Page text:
When you get your residence permit, you will be permitted to move to a municipality. The government determines in which municipality you will be living. This municipality will see to it that you get a house and it will try to take account of your circumstances when choosing a home for you. In principle, you cannot refuse this house, for you will not get another house.
After you have signed the tenancy contract for your house, it is important that you register with the municipality as soon as possible. You can only apply for a benefit after you have registered. Usually, there is someone to help you with this, such as your counsellor at the Dutch Council for Refugees, a different organisation, or the municipality.
Furnishing your house
Most municipalities will give you a loan to furnish your first house. The amount of the loan may differ by municipality. In a thrift shop (in Dutch: kringloopwinkel), you can buy many things and furniture for little money.
Fixed charges for a house
The rent for a rented house must be paid every month in advance, so before the first day of the month. In some municipalities, you can borrow the money for the first month's rent. And if your income is low and you have a self-contained rented flat, you will often qualify for rent allowance. See the page Work & income for more information about this subject. For electricity and gas, you will have to enter into a contract with a power supplier. For water (and also for district heating instead of gas) you cannot choose your supplier and you will have to register with the company that supplies water at your address. For television, telephone, and internet connection, there are many providers to choose from. Ask your counsellor at the Dutch Council for Refugees to help you make a choice. Other fixed charges are the municipal taxes and the water authority taxes. If your income is insufficient, you may be granted remission of these taxes.
When you get your residence permit, you must register in the Municipal Personal Records Database (BRP). The Central Agency for the Reception of Asylum Seekers (COA) can tell you where and when this is done. After registration, you will receive a citizen service number (in Dutch: BSN). The BSN is a unique personal identification number you need in your communication with government agencies.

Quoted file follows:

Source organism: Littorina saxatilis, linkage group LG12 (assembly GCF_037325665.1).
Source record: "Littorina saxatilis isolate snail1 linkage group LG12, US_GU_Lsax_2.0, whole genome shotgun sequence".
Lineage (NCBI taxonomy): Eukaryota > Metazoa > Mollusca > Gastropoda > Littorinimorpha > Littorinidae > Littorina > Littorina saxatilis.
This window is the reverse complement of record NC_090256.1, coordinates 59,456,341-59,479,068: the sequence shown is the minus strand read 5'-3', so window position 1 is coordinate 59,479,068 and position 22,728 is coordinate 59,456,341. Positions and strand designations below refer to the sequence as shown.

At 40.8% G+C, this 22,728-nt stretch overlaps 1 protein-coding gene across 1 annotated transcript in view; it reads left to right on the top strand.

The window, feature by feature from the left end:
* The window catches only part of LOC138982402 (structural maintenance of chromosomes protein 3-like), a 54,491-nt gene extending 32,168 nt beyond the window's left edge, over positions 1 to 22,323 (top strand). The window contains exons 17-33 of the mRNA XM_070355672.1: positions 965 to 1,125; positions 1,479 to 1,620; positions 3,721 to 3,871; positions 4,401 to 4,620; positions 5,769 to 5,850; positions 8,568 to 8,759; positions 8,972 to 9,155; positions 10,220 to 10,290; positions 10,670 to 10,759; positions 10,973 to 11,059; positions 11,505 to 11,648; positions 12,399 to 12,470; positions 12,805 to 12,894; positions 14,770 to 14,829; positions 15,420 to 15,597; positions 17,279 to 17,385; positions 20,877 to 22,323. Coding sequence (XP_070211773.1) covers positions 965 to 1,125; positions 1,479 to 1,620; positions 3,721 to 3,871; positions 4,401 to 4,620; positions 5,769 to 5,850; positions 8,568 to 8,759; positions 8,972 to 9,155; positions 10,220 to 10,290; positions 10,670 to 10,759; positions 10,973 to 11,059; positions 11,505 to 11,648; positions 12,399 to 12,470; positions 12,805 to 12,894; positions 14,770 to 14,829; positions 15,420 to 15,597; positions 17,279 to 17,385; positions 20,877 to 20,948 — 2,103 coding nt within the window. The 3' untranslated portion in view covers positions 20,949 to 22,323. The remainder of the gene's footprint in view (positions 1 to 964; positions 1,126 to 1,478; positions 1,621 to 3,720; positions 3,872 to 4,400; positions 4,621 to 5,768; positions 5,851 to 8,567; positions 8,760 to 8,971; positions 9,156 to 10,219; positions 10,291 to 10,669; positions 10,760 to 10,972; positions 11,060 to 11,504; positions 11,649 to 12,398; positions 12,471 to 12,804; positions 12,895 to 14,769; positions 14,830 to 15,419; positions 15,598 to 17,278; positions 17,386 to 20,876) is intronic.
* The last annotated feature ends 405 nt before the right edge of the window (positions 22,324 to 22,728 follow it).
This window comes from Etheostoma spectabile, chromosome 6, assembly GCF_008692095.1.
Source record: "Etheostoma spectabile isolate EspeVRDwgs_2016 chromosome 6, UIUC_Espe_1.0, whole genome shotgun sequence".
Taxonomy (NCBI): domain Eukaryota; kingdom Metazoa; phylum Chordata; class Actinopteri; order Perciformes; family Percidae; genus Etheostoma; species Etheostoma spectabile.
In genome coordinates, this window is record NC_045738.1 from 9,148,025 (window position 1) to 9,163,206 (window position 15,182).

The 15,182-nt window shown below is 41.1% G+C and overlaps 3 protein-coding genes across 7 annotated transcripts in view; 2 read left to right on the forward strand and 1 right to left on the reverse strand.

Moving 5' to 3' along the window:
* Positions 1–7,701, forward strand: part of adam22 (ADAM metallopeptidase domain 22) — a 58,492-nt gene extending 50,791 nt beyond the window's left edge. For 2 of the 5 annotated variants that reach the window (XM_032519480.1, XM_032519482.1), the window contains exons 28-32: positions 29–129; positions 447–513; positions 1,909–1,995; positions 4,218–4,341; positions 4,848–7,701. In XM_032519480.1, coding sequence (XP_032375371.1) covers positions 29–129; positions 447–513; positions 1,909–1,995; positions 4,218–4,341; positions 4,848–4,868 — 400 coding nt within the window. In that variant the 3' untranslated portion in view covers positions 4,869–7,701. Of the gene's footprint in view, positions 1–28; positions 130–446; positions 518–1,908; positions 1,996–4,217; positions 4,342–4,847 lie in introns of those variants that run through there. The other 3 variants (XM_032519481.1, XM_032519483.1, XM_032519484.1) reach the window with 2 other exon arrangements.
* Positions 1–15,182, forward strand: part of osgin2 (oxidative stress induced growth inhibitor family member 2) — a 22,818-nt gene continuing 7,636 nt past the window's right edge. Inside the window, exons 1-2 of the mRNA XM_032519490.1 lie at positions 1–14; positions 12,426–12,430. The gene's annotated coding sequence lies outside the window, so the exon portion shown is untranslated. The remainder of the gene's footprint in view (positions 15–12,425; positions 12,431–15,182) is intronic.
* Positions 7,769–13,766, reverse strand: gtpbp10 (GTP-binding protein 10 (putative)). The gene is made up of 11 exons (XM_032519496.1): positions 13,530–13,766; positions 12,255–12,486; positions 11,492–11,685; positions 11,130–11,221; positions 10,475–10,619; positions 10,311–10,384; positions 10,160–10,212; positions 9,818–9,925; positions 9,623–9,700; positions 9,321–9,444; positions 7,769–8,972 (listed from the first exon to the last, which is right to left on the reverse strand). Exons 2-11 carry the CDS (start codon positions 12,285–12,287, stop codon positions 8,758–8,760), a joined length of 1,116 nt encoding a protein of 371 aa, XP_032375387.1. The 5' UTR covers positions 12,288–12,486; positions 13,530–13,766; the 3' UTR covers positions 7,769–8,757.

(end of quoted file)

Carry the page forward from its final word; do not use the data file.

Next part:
Applying for a DigiD
Contacts with the government go more and more via the Internet: all sorts of applications must be submitted via websites, letters are no longer delivered by post, but are delivered to the online messages box (in Dutch: Berichtenbox). You will often need a DigiD for this: a personal username with password. The COA or your counsellor at the Dutch Council for Refugees can help you to apply for a DigiD, or you can do this yourself at https://digid.nl/aanvragen. It is important that you do not forget the password. This password is personal; do not share it with others. Click the link at the bottom of this page for more information about DigiD. If you are not yet good at Internet, or if you want to use the Berichtenbox and websites of the government independently, you can follow a course at many libraries. Everything about DigiD in Dutch, English, French, and Arab.
The role of the Dutch Council for Refugees
- Your counsellor at the Dutch Council for Refugees can help you with many practical matters, often even before you move from the reception centre to your house. Once you have moved, you can contact a counsellor of the Dutch Council for Refugees in your municipality. If the Dutch Council for Refugees is not active in your municipality, a different organisation or the municipality will provide guidance.
- If you want to move from your first house to a different house, you will have to search for this house yourself. We usually do not provide guidance in that case. However, we do have the ‘Checklist Verhuizen’ (Moving Checklist): a list of all matters that need to be arranged.